Writer’s block Society

Quit cribbing and start enduring

I did not wish to insult single malt by pouring it in glasses in which I have my Indian whisky, so I took out two glasses from an expensive set lying unused in the shelf for a long time and proceeded to wash them.

An enjoyable evening lay ahead: it was a Sunday, middle of December, when the weather of Chennai is at its pleasant best, wife was not in town and a dear friend from Delhi had called on me with a bottle of single malt.

As soon as I placed one glass under the tap and began wiping the inner surface with my fingers, it cracked apart and tore into the webbing between two of my fingers. Blood gushed out from the miniature pair of lips that had formed on the back of my hand. “This will need stitches,” my friend said, “let’s quickly get to a hospital.”

Fortunately, I was able to find cotton in the dresser: by then, large drops of blood had marked my movement within the house. I then handed him the keys of my car (used only by my wife because I can’t drive) and gave him directions to the nearest hospital.

And so, for the first time in my life, I was subjected to suturing: six stitches and tetanus shots. After 30 minutes at the hospital, we got back home, armed with the doctor’s permission that I could drink. The night ended on a high note — no, not because of the alcohol alone, but also because I had staged a victory against myself in my head.

On the drive back from the hospital, my mind was occupied with all kinds of fearful thoughts. What if I had been alone at home when the accident happened? What if the injury had been deeper, perhaps life-threatening? What if I had resided in a remote location where the nearest hospital was 15 km away? What if I had been taking an autorickshaw to the hospital and passed out even before I could make it — would the autorickshaw driver have dumped me by the road? A million what-ifs crossed the mind of the pessimist in me before the optimist took over.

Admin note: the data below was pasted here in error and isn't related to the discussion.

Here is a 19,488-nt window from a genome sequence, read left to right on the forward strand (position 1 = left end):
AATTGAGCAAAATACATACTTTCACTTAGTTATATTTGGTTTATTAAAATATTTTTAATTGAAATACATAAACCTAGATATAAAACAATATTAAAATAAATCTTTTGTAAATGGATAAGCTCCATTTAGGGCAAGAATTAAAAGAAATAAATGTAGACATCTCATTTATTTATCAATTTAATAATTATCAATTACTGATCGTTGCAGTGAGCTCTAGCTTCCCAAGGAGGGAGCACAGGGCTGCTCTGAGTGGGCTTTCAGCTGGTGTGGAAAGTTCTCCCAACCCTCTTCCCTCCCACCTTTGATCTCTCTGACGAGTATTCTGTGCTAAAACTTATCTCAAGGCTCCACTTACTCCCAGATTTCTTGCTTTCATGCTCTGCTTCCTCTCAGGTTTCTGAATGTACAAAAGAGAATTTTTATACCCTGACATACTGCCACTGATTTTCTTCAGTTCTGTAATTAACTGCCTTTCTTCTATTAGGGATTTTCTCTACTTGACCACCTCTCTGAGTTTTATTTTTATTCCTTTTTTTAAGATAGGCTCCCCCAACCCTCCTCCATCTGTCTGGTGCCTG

The optimist said: “Relax, it’s just a minor injury and not a bullet wound. Think of the soldiers on the border. And if your Delhi friend had not been around, one of your Chennai friends would have come forward to help. On the brighter side, you hurt yourself on a Sunday, because of which you made it to the hospital in no time and even found parking outside. Thank god that you are alive and even enjoying your drink. And don’t forget you didn’t have a penny in your wallet and yet you managed to get your hand sutured. Now, you realise you can do without cash?”

So, you see, brothers and sisters, such is the power of positive thinking. Whenever you feel pushed to the wall, spare a thought for the multitude already embedded on the wall, and you will find yourself bestowed with plenty of elbow space.

Exactly the same time last year, I was in Kathmandu to write about the hardship inflicted on Nepal due to the economic blockade imposed by the Madhesi community populating its border with India. It is one thing to have the supplies but no access to cash, quite another to have all the cash at your disposal but no supplies. An LPG cylinder in Nepal, at the time, cost 9,000 Nepalese rupees (almost 5,500 Indian rupees). A similar situation prevails in Manipur today — but who cares.

Therefore, quit cribbing and start enduring. At least you are alive and healthy enough to stand in the queue, even if to withdraw your own hard-earned money. Think of the people who have no money to withdraw. India is full of such people — you only have to look around.

Why you should pay for quality journalism - Click to know more

Recommended for you
This article is closed for comments.
Please Email the Editor

Printable version | Feb 22, 2020 1:56:32 PM | https://www.thehindu.com/society/Quit-cribbing-and-start-enduring/article16931483.ece

Next Story